“He believed in me when a lot of people didn’t. We had a really close relationship and we’d sit and talk a lot in his office and at his home. He taught me so much about football and life.”
Reed instructed his players on everything from not over-celebrating on the field and taking their hats off when they entered a building to how to treat their girlfriends.
“He always said, ‘If you’re with a girl, remember she’s someone else’s daughter. Treat her with respect,’ ” Wenning said. “He made us all better people.”
Reed was diagnosed with his cancer just before the playoffs and put off treatment so he could coach his boys all the way through the final. After that, as the disease took a toll, some of his players, and specifically Wenning, would visit him regularly to shovel snow, run errands or just sit and talk.
“It was tough for the boys when John died,” said Cindy Wenning, Keith’s mom. “Speaking for Keith, he still has most of his grandparents and hadn’t seen that part of life yet. It was tough for him.”
Keith said that’s why he wears the bracelet:
“It makes me feel he’s looking down on me and guiding me. I still feel he’s with me all the time.”
A born quarterback
Wenning grew up on his family’s wooded five acres, a mile north of Coldwater on Buschor Road.
He’s the youngest of five kids — his three sisters and his brother all were athletes — and on the Wenning side, Cindy said there are 100 cousins, which makes for lots of backyard sporting activities.
“When I was young I’d ride my bike into town three or four times a day, too,” Wenning said. Often it was for Little League practice, but sometimes there were pilgrimages to the Holy Land, the practice field of the beloved Coldwater Cavaliers.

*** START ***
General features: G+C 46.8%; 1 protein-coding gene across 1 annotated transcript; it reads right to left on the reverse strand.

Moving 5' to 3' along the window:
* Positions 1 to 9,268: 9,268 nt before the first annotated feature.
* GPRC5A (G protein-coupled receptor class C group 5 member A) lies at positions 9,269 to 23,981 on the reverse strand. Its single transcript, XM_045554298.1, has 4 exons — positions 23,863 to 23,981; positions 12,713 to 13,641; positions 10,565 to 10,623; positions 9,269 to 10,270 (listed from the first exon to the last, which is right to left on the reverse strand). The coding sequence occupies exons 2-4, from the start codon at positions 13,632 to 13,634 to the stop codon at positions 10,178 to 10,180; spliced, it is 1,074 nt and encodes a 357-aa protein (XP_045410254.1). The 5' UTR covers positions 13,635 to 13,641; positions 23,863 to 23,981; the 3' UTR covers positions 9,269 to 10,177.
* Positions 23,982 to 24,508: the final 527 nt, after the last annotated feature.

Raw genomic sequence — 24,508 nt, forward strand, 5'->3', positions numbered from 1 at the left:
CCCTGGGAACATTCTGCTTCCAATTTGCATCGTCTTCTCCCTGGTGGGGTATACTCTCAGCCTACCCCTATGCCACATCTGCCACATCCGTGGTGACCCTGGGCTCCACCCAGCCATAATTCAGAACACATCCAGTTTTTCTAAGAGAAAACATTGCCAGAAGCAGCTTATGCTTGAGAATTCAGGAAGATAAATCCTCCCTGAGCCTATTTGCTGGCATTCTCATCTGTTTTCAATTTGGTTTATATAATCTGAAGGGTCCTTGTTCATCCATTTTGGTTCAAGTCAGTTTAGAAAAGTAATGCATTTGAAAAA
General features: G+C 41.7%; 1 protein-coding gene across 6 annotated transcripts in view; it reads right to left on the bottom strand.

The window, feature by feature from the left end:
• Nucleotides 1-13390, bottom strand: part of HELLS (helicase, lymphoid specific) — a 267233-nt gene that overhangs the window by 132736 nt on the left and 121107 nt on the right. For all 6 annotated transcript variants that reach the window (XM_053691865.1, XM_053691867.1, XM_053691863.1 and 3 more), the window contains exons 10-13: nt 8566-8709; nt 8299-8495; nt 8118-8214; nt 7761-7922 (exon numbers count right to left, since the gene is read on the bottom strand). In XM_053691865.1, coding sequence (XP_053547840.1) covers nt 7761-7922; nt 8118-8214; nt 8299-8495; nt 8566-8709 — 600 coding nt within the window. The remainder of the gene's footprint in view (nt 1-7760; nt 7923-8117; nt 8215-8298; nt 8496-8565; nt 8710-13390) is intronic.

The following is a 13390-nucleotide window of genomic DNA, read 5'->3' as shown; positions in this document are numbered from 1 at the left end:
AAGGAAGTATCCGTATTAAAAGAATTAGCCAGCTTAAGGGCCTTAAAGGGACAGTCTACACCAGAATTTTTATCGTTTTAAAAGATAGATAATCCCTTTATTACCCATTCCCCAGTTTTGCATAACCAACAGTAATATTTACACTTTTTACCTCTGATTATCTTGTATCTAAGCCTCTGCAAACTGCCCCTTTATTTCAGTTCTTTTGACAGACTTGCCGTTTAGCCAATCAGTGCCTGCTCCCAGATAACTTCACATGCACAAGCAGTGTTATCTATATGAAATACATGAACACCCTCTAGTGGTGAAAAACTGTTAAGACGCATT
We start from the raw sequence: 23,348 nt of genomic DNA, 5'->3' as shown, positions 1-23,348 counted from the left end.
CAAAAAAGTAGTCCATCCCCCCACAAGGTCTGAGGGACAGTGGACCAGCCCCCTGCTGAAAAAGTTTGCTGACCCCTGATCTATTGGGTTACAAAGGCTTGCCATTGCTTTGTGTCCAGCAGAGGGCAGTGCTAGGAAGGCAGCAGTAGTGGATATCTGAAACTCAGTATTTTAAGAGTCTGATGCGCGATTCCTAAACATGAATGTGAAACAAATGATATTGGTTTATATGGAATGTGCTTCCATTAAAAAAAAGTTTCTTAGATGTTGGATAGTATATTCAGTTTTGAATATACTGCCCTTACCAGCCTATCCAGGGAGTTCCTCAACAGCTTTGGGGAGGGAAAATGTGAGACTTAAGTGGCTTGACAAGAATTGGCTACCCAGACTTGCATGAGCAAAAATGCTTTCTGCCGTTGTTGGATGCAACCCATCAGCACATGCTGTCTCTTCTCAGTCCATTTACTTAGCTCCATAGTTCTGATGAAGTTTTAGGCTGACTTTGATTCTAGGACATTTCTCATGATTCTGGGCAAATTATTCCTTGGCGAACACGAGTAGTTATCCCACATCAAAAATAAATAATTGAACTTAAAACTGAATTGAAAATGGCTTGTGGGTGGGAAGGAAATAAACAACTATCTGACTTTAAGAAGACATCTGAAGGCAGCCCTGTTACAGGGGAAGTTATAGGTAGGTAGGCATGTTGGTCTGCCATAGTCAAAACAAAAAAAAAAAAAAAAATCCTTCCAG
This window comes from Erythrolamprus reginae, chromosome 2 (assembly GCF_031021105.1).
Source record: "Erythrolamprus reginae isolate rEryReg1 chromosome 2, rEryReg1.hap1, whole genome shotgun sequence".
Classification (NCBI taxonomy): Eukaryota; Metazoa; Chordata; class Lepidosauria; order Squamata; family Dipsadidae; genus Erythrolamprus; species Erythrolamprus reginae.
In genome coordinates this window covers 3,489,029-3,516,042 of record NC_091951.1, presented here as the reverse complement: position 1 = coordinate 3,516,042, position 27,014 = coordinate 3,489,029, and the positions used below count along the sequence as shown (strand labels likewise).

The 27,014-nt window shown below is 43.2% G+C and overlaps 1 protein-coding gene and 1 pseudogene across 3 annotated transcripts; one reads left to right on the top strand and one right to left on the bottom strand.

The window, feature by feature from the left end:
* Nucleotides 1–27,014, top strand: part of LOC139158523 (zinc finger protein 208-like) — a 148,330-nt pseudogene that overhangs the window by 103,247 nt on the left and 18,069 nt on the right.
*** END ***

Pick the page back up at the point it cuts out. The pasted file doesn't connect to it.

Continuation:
“The first time Coldwater went to state — 1998, I think — Keith was 7 or 8 years old,” Cindy said. “We took the kids to the game and Keith painted his face and the boys got to hoop-la. The next week at school — I was working cafeteria duty then — I told Coach Reed, ‘I hope you’re here when my youngest son gets up there because I want him to play for you.’ ”
From then on that was the goal.
Cindy said Pam Bennett, Keith’s third-grade teacher and an avid follower of his career now, told her a story this year:
“She said as soon as the recess bell rang, he would be the first one out the door, football in hand, and he’d be yelling, ‘All-time quarterback! All-time quarterback!’ She said nobody wanted to be quarterback so he did it for both teams.”
That chant got deflated when Wenning got to high school. While he had started at quarterback throughout junior high, by his 10th-grade year he had moved up to varsity where he was the little-used backup to his good friend, Cory Klenke, who was a year older.